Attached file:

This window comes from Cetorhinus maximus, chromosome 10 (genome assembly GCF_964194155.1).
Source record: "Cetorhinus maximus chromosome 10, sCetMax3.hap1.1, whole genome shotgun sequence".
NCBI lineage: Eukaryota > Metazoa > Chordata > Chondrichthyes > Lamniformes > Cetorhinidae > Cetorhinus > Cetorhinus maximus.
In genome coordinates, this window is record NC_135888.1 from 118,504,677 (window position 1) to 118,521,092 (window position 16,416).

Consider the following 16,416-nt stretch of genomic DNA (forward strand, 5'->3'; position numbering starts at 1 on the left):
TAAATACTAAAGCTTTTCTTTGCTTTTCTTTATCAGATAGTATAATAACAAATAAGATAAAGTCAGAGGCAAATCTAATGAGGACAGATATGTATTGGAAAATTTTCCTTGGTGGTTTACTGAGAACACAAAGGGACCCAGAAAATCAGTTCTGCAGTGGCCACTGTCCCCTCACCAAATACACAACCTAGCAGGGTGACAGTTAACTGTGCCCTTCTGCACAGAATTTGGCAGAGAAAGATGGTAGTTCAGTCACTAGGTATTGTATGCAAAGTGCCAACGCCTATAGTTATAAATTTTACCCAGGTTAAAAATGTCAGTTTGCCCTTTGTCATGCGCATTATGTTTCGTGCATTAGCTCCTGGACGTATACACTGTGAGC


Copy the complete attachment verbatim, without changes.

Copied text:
This window comes from Cetorhinus maximus, chromosome 10 (genome assembly GCF_964194155.1).
Source record: "Cetorhinus maximus chromosome 10, sCetMax3.hap1.1, whole genome shotgun sequence".
NCBI lineage: Eukaryota > Metazoa > Chordata > Chondrichthyes > Lamniformes > Cetorhinidae > Cetorhinus > Cetorhinus maximus.
In genome coordinates, this window is record NC_135888.1 from 118,504,677 (window position 1) to 118,521,092 (window position 16,416).

Consider the following 16,416-nt stretch of genomic DNA (forward strand, 5'->3'; position numbering starts at 1 on the left):
TAAATACTAAAGCTTTTCTTTGCTTTTCTTTATCAGATAGTATAATAACAAATAAGATAAAGTCAGAGGCAAATCTAATGAGGACAGATATGTATTGGAAAATTTTCCTTGGTGGTTTACTGAGAACACAAAGGGACCCAGAAAATCAGTTCTGCAGTGGCCACTGTCCCCTCACCAAATACACAACCTAGCAGGGTGACAGTTAACTGTGCCCTTCTGCACAGAATTTGGCAGAGAAAGATGGTAGTTCAGTCACTAGGTATTGTATGCAAAGTGCCAACGCCTATAGTTATAAATTTTACCCAGGTTAAAAATGTCAGTTTGCCCTTTGTCATGCGCATTATGTTTCGTGCATTAGCTCCTGGACGTATACACTGTGAGC